'Be grateful I'm not just going out and murdering Zionists'

Columbia protest leader banned from campus for saying ‘Zionists don’t deserve to live’

In video, Khymani James said he felt ‘very comfortable calling for those people to die,’ later apologized for ‘misspeaking’; university president’s conduct condemned by its senate

Khymani James, a leader of the anti-Israeli protests at Columbia University, seen in a January 2024 video in which he said 'Zionists don't deserve to live' (Video screenshot)
Khymani James, a leader of the anti-Israeli protests at Columbia University, seen in a January 2024 video in which he said 'Zionists don't deserve to live' (Video screenshot)

A video has surfaced of one of the leaders of the anti-Israeli protests at Columbia University stating repeatedly and emphatically that Zionists “don’t deserve to live” and should be killed.

“The existence of them and the projects they have built i.e. Israel, it’s all antithetical to peace. So yes I feel very comfortable — very comfortable — calling for those people to die,” Khymani James said in the January video.

“Be glad, be grateful that I’m not just going out and murdering Zionists,” he added.

A university spokesman told CNN Friday that James had been banned from campus. The substance of the move was not immediately clear, nor was it clear whether James would remain a student at the institution.

Earlier on Friday James issued an apology for the video while justifying himself, saying he “misspoke,” adding that he regretted his comments which were “wrong,” and that “every member of our community deserves to feel safe without qualification.” He explained that he had been feeling “unusually upset” when he made the statements “after an online mob targeted my because I’m visibly queer and Black.”

ABC News said that hours earlier during a TV interview, James refused to apologize for the video in question.

Columbia has been the epicenter of college encampment protests against Israel and its war in Gaza that have swept through the US, with many Jewish students saying they have been made to feel unsafe due to antisemitic undertones at the demonstrations.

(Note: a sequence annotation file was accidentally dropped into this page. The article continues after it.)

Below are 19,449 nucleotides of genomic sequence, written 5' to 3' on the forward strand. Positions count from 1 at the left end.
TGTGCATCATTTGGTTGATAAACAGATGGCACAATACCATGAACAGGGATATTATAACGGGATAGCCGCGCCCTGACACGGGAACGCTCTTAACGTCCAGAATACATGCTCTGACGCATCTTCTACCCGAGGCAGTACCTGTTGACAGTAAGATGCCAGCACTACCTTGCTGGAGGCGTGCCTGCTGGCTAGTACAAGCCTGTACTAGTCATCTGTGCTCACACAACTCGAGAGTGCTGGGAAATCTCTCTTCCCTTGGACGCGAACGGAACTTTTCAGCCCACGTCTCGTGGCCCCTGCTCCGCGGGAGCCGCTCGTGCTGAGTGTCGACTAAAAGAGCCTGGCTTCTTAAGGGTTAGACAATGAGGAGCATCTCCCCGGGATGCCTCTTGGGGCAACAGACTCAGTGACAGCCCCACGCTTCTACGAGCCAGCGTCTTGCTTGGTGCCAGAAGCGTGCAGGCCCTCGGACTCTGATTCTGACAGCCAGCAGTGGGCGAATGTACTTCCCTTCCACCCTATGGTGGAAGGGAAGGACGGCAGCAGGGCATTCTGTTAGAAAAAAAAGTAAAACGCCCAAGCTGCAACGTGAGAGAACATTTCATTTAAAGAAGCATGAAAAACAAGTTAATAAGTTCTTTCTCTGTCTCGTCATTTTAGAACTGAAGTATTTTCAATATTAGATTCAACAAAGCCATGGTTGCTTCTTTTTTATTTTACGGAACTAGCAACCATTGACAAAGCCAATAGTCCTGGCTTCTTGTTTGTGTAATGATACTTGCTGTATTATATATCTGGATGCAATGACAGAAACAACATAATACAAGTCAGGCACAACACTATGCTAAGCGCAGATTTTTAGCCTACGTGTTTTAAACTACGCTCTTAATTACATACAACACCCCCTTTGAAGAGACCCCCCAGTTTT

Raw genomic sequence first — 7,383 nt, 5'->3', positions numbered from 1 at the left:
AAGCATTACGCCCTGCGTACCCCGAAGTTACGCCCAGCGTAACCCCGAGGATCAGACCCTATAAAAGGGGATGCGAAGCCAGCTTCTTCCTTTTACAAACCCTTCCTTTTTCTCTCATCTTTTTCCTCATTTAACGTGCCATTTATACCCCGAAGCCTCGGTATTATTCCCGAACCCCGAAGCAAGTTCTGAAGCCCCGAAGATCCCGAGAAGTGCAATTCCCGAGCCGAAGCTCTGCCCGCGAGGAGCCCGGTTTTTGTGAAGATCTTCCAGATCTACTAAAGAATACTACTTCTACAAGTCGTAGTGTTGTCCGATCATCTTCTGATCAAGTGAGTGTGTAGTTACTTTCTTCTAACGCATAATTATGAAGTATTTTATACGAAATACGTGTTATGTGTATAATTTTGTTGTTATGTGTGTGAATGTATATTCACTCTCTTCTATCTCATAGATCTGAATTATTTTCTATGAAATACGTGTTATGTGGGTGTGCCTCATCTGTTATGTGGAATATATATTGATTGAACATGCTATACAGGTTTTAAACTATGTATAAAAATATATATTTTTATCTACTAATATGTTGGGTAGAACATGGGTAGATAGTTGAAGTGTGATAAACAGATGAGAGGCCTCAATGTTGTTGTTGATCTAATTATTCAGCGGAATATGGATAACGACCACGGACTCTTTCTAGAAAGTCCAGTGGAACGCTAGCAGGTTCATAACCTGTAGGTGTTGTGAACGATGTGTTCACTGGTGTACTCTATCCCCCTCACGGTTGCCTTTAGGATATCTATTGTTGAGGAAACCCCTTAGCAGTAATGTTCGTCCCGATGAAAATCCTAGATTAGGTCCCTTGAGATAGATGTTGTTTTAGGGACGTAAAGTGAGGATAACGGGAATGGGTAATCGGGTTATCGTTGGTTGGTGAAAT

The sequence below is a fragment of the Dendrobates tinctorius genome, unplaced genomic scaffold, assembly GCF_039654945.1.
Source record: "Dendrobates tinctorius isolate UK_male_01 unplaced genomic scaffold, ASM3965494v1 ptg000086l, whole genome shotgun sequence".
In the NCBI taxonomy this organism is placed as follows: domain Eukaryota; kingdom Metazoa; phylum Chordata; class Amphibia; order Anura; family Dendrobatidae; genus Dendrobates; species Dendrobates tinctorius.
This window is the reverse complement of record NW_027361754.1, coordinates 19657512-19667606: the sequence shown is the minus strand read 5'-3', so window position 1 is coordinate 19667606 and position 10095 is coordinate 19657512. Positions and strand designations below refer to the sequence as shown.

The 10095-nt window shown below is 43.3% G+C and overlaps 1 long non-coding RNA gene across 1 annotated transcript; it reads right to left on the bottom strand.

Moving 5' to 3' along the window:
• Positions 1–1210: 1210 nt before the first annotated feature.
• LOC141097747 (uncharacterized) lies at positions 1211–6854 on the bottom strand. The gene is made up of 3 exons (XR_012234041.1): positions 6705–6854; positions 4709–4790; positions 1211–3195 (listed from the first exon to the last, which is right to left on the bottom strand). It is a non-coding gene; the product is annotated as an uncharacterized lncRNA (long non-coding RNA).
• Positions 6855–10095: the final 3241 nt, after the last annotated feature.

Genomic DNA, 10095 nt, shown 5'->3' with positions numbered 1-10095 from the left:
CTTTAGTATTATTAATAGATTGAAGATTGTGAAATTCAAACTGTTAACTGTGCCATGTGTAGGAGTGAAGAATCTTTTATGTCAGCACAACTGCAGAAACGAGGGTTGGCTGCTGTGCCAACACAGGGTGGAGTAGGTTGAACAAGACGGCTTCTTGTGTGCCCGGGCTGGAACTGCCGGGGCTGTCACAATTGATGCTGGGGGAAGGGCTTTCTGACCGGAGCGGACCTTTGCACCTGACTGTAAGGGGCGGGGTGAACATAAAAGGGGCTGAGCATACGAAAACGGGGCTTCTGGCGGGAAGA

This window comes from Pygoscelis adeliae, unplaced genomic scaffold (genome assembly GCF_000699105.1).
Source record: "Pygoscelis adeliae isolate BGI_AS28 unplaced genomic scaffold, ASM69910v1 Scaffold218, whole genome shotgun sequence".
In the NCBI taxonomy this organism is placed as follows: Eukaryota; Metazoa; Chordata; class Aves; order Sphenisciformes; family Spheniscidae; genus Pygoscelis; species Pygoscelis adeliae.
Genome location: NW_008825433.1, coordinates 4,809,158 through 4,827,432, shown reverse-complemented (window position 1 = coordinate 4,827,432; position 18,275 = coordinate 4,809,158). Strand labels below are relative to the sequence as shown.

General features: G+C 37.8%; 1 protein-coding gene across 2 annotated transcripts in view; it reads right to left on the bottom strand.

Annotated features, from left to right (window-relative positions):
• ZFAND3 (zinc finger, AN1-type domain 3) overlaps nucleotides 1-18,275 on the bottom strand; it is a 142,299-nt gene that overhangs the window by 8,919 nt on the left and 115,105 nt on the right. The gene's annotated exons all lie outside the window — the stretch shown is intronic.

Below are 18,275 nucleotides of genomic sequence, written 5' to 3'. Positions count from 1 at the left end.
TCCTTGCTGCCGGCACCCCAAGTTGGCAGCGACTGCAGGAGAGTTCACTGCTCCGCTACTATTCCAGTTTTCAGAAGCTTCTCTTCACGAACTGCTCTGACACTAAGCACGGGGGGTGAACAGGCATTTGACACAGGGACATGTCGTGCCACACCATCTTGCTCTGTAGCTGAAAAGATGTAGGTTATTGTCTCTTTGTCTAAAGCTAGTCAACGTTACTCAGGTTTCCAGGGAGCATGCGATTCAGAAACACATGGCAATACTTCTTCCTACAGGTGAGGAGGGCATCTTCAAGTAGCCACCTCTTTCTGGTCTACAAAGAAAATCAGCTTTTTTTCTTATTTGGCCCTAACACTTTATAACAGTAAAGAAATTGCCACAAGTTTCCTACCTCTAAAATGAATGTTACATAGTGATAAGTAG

Pro-Palestinian protesters gather at an encampment at Columbia University campus in New York on April 25, 2024 (Leonardo Munoz / AFP)

The January video of James was of a livestream he made during an online hearing held with university officials. This came following comments he’d made on social media that if he were to enter into a fight with a Zionist, he would be fighting “to kill.”

Asked in the video by an off-screen official whether he saw why his statements were problematic, James said “No.” He then said that “taking someone’s life in certain case scenarios is necessary and better for the overall world.”

He appeared to make most of the subsequent comments to his viewers at a point when the officials were not listening in.

“If we can agree as a society, as a collective, that people… some persons need to die, if they have an ideology that results in the death of thousands, hundreds of thousands, millions — if there are people like that who exist, shouldn’t they die?” he said to the camera.

“Zionists — they are Nazis. They’re Nazis. They’re fascists. They’re supporters of genocide. Why would we want people who are supporters of genocide to live? I’m confused.”

He went on: “Zionists along with all white supremacists need to not exist because they actively kill and harm vulnerable people. They stop the world from progressing.

“And so be glad, be grateful that I’m not just going out and murdering Zionists,” he said. “I’ve never murdered anyone in my life and I hope to keep it that way. I genuinely hope to keep it that way.

Students and faculty members from the School of the Art Institute of Chicago, Roosevelt College and Columbia College rally and march to show support for the Palestinian people in Gaza on April 26, 2024 in Chicago, Illinois (SCOTT OLSON / Getty Images via AFP)

“But when you have a whole bunch of Zionists and white supremacists and Nazis and fascists threatening your physical safety, one feels the need to remind them that one is not afraid two reach that point. And we know what that point is.”

In his statement on Thursday, James said other leaders of the Columbia protests had stressed that his comments “are not in line with [their] community guidelines. I agree with their assessment.”

The White House on Friday strongly condemned James’ comments.

“These dangerous, appalling statements turn the stomach and should serve as a wakeup call,” White House Deputy Press Secretary said. “It is hideous to advocate for the murder of Jews. President Biden has been clear that violent rhetoric, hate speech and antisemitic remarks have no place in America whatsoever, and he will always stand against them.”

Late on Thursday Columbia University backed off an overnight deadline for pro-Palestinian protesters to abandon an encampment there as more college campuses in the United States sought to prevent occupations from taking hold.

The office of New York-based Columbia University President Minouche Shafik issued a statement at 11:07 p.m. (0307 GMT Friday) retreating from a midnight deadline to dismantle a large tent camp with around 200 students. It was the second time the administration backed off from a deadline in recent days.